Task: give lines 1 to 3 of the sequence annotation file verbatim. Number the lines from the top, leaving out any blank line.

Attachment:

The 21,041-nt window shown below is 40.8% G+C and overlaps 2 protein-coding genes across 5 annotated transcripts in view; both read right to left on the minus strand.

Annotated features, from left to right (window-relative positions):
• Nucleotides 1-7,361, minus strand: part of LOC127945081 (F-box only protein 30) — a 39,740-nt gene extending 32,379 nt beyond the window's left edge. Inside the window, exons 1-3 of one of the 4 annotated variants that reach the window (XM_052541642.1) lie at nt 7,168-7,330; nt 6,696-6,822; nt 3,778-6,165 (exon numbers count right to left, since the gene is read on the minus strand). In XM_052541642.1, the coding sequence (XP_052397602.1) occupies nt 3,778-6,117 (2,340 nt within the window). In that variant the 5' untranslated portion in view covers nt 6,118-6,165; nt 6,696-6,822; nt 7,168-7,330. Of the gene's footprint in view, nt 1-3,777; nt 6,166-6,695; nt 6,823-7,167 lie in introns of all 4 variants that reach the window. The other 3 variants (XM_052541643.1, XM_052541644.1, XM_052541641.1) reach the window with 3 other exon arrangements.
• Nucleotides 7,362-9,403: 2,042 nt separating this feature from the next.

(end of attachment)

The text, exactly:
The 21,041-nt window shown below is 40.8% G+C and overlaps 2 protein-coding genes across 5 annotated transcripts in view; both read right to left on the minus strand.

Annotated features, from left to right (window-relative positions):
• Nucleotides 1-7,361, minus strand: part of LOC127945081 (F-box only protein 30) — a 39,740-nt gene extending 32,379 nt beyond the window's left edge. Inside the window, exons 1-3 of one of the 4 annotated variants that reach the window (XM_052541642.1) lie at nt 7,168-7,330; nt 6,696-6,822; nt 3,778-6,165 (exon numbers count right to left, since the gene is read on the minus strand). In XM_052541642.1, the coding sequence (XP_052397602.1) occupies nt 3,778-6,117 (2,340 nt within the window). In that variant the 5' untranslated portion in view covers nt 6,118-6,165; nt 6,696-6,822; nt 7,168-7,330. Of the gene's footprint in view, nt 1-3,777; nt 6,166-6,695; nt 6,823-7,167 lie in introns of all 4 variants that reach the window. The other 3 variants (XM_052541643.1, XM_052541644.1, XM_052541641.1) reach the window with 3 other exon arrangements.